The Secret Life of Fermented Foods by Rosemary Mason
I am a fermenting fanatic – but isn’t everyone these days? We all know these probiotic rich foods promote a balance of good bacteria in our gastrointestinal tracts, which is essential for overall health. The benefits are touted far and wide, and we are all buying (or better yet, making) sauerkraut, kvass, kefir and kimchi.
But there are some little known and powerful properties of naturally fermented vegetable that more people should know about. Anyone healing a leaky gut, or simply looking to improve gut health, will be impressed and excited to know that fermented foods:
- Are potent chelators – by helping to bind and remove metals and toxins in our digestive tracts they improve and supplement our natural detox processes.
- Optimise gut flora far more effectively than any probiotic supplement can due to the enormous quantity and many varied strains of bacteria they naturally contain. The diversity of strains also varies between batches, making each batch unique in the benefits it can provide.
- Contain probiotics that are active even when they are dead – they are still able to chelate toxins, helping to heal and seal a leaky gut. This is great news for those of us who love German Sauerkraut!
- Can be used to partially ferment your meat before you eat it – this is great for people who have just started to heal the gut wall and have trouble digesting meat. Simply add some ferments in with your meat when you are stewing or slow cooking it. It will partially digest the meat for you and make many nutrients more readily bioavailable.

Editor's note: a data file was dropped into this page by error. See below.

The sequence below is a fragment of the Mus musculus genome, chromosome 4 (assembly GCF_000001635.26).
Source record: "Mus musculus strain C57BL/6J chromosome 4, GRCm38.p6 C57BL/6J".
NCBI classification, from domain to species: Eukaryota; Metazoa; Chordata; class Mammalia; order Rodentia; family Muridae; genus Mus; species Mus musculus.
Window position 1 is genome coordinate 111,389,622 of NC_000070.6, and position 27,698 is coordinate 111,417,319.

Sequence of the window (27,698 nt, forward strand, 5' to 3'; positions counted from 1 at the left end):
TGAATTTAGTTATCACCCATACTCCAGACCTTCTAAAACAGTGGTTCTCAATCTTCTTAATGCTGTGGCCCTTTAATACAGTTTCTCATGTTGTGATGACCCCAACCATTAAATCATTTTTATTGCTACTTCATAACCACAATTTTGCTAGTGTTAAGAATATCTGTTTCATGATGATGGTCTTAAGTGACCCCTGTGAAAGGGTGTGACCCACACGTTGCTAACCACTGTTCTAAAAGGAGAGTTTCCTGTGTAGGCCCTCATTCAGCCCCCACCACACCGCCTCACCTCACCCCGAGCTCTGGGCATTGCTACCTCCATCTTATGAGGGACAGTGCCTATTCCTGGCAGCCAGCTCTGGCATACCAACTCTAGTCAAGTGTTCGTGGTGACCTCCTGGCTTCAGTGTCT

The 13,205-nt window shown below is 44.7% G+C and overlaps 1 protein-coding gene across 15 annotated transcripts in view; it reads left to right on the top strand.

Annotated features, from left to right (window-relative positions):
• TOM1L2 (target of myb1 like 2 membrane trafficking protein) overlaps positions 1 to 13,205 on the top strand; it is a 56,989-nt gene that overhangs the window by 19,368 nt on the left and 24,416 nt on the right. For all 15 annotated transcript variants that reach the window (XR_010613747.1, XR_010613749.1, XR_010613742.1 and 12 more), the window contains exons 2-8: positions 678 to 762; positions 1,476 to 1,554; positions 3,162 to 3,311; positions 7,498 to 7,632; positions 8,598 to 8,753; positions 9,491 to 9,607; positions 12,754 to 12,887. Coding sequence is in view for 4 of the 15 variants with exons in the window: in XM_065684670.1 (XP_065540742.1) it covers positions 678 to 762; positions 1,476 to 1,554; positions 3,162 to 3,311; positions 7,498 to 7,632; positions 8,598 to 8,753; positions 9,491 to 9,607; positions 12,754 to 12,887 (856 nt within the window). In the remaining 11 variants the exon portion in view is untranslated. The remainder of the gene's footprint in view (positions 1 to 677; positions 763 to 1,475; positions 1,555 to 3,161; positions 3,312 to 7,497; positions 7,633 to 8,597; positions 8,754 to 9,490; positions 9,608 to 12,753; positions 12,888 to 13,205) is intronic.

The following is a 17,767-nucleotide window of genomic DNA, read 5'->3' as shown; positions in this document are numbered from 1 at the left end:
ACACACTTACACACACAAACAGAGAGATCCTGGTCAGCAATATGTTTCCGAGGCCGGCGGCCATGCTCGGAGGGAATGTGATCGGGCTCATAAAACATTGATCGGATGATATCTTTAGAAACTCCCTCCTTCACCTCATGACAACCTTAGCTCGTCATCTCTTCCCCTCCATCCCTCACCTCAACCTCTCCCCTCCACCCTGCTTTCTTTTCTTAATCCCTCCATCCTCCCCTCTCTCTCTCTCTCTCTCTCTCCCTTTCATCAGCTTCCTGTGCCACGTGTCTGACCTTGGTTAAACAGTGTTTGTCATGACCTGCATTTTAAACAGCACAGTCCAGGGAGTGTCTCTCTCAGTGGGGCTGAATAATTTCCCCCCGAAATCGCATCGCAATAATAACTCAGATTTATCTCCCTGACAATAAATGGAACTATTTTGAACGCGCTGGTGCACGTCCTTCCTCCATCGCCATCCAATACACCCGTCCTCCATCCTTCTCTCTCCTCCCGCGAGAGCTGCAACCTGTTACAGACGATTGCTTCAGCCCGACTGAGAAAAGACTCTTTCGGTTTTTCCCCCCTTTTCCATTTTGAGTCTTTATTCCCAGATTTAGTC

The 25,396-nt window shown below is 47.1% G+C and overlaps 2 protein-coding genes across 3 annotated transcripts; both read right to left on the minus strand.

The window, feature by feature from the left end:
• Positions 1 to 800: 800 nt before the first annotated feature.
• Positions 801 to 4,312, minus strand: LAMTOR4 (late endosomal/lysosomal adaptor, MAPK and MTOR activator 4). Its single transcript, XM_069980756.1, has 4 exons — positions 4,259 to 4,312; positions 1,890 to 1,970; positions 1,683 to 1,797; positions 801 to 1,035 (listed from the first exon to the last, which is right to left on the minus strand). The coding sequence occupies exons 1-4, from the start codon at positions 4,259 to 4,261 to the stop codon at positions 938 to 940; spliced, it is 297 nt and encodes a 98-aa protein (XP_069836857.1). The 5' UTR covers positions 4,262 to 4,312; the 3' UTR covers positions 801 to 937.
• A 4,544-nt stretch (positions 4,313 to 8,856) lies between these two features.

- They are the perfect example of “food as medicine” and should be consumed in small quantities with a meal, just as you would take many medicines. This may be sad news for those of us who can down a whole bottle of kombucha in one go!
There are so many foods that can be fermented, including dairy, beans, vegetables, fruit, meat, fish and grains.
So how about a recipe? This one is a firm favourite from https://www.robynpuglia.com
- 3 medium or 2 large organic beets, peeled and chopped up coarsely (not too small)
- 3cm (2 inches) of ginger. Slices into could
- 2 – 4 teaspoons of sea salt
- filtered water
- Large glass jar
Place beets in a bowl and sprinkle with the salt. Stir to combine and then put this mixture into a two litre glass container. Add filtered water to fill the container. Stir well and cover securely. Keep at room temperature for 2 – 5 days until it tastes tart and to your liking, and then transfer the jar to your refrigerator.
The focus of this ferment is actually the liquid, and I recommend drinking between 30 mls (a shot glass) and 125 mls (1/2 cup / 4oz) per day.
When most of the liquid has been drunk, you may fill up the container with water and keep at room temperature another two days. The resulting brew will be slightly less strong than the first. After the second brew, discard the beets and start again. You may, however, reserve some of the liquid and use this as your inoculant for the second batch.
It is important for fermentation that the liquid is always completely covering the food. Any food above the liquid line will attract mould.
- Parsnips can be used as well as beets, but don’t contain the same phytonutrient benefits as beets do.
- Fennel seeds can be added for a different flavour. Apparently mint can as well but I have never tried it myself.
- Garlic can be added for immune benefits if fighting a cold or infection.